Lipstick and purpose.
I used to be big on titles. I particularly liked telling people I was an Account Director — even if it meant that anybody outside of the advertising industry assumed that I had a role in the agency’s accounting department.* Almost as much as I enjoyed the work itself, or truthfully even more, I enjoyed regaling (subjecting?) those close to me with stories of the very important things we had made or the very important people I had worked with. I didn’t mind that my mother (or anybody else for that matter) never seemed to fully grasp exactly what I did all day at the office. And I didn’t mind putting client deadlines and “emergencies” ahead of friends and family time and time again. I hadn’t grown up thinking that I was going to work in advertising, but I also wasn’t surprised to find myself suddenly a grown up eleven years into my career. I don’t suppose I had ever given it too much thought — I simply fixated on the target ahead and just kept moving.
But something changed in early spring 2017. After years of autopilot, I realized I was heading towards a collision of the existential crisis variety. I’m not saying that the ad industry is entirely to blame — there are plenty of factors that contributed to my near-miss. I am, however, saying that I needed to get out.
When Joe and I reconnected while I was on a business trip to London in May 2017, I was already starting to daydream about what it might be like to shed my Account Director title. As we sat on the Tube riding back into the city from Kew Gardens, I told him all about my (mostly half-baked) plans to break out on my own as a strategist. I didn’t tell him that I was actually afraid I didn’t know who I was anymore because I had wrapped up almost every fiber of my identity into my career.
I don’t think the real terror struck until I quit my job in August. I found myself title-less for the first time in a very, very long time. More than a few tears were shed as I mourned the loss of an identity I didn’t even want anymore but didn’t know how to define myself without.
When it became clear that Joe and I were going to get married at some point in the not-so-distant future, I started flirting with the idea of what I would do when I arrived at post. And by “do,” I — of course — meant BE. Because do and be had never been separated in my head. Why would that change when I moved overseas?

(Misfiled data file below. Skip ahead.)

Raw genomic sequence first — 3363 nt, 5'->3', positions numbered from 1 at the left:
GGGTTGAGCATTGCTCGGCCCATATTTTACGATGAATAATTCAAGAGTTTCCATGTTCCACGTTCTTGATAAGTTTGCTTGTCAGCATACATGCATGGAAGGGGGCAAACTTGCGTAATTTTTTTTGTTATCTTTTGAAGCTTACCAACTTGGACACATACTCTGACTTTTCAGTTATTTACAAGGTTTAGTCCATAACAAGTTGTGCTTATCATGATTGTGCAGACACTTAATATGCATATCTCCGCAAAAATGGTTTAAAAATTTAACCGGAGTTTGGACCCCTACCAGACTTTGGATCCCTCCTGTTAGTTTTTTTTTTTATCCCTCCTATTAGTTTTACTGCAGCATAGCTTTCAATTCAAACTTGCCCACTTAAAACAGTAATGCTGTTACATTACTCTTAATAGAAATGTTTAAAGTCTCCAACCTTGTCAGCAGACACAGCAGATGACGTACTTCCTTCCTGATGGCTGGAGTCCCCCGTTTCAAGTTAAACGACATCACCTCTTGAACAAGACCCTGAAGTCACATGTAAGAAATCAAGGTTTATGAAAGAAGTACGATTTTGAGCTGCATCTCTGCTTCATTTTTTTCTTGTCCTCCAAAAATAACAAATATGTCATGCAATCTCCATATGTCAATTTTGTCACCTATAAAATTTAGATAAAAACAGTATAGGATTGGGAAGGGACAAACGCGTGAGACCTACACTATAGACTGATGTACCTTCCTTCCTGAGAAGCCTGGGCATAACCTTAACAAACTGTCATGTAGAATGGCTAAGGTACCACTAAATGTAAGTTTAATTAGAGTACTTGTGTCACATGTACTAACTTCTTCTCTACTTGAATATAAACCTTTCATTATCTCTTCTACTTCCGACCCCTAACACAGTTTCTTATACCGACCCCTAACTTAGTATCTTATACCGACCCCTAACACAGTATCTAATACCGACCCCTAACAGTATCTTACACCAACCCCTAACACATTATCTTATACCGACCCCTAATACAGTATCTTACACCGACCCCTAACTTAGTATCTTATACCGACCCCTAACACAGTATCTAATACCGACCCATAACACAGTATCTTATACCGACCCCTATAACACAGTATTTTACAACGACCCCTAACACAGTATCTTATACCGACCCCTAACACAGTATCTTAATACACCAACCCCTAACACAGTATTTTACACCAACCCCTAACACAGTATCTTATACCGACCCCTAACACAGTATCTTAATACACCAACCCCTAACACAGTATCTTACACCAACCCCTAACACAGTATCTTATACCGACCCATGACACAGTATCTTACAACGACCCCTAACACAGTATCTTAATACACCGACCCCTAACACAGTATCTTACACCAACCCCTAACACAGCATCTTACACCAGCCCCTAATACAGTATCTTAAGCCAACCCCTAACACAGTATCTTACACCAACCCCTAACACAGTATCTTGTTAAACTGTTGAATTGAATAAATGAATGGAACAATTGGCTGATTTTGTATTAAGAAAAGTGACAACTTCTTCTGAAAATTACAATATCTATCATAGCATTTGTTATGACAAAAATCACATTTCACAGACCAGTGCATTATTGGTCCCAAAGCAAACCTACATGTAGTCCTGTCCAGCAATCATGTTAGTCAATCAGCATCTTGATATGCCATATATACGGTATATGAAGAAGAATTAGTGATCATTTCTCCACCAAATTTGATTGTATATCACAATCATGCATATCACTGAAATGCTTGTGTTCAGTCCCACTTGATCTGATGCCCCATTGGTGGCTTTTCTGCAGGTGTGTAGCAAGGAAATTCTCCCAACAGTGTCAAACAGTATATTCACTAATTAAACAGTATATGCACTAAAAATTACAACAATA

I arrived in July 2018, four months after we eloped to my St. Paul living room. With my arrival in Brussels, I suddenly had a title again. Several, in fact: Trailing Spouse. Accompanying Partner. Or, in Government parlance: Eligible Family Member.
But what, exactly, was I eligible for? Certainly nothing in my own right (or so it seemed). Even my official ID card stated that I was here in country as a privilege of being his spouse.
I may have found a title again and there was an identity available to me if I wanted to claim it, but I wasn’t entirely sure that I did. After all, there was no doing in my new being.
Luckily, I met our Global Employment Advisor at a welcome coffee while I was still shaking off the jetlag of moving across seven timezones. Meeting her when I did was the type of blessing that you can only truly appreciate in retrospect. I quickly learned that she could help me navigate the ins-and-outs of working here in Brussels and was available to answer questions and provide career resources. More than that, she didn’t look at me like I was crazy when I over-enthusiastically and perhaps a bit too emphatically said “yes, yes, I would very much like to help” with coffee meetups for other family members interested in professional development.
(I was not-so-secretly excited to find others like me. Or, rather, I hoped that maybe I wasn’t the only one struggling with figuring out who I was supposed to be now. Plus, I was happy to share some of the tips and tricks I had used back when I led networking coffees for the Twin Cities Ellevate chapter.)
Most days, I stay busy between part-time remote work, French classes, and figuring out life in another country. But I often miss leaving the house to head to an office. I miss prepping for and running meetings that take place across a conference room and not over Slack. And, if I’m being really honest, I miss picking out outfits that can’t double as yoga wear.
So I was excited last Friday to need to borrow a play from my agency days as I put on my “very important meeting” uniform (jeans, tee, and a blazer). I was headed to a very important meeting indeed: those professional development coffees had finally gained some traction and we were expecting a full(ish) house.
As I sat at my kitchen table prepping a couple of icebreaker questions to help foster dialogue, I realized I was almost as nervous as I used to get before a big presentation. Would the attendees get something out of coming? Would everybody be glad they came? Was the red lipstick I decided to wear just a little too much? Was I completely overthinking everything?
Three hours later, I was heading back home again. Exhausted but pleased. Connections had been made, advice had been shared, and more than a few laughs had filled the room. My contributions were minor in the grand scheme but I had been back in my element helping connect people and ideas. It had been, as they say, a win. (Getting to rock the red lipstick? Gravy.)
*For the record, getting confused with the angels that staff an agency accounting department is actually a compliment — Lord knows I wouldn’t have made it up the account services ladder if not for the patience and tutelage of a few whip smart folks who taught me what’s what.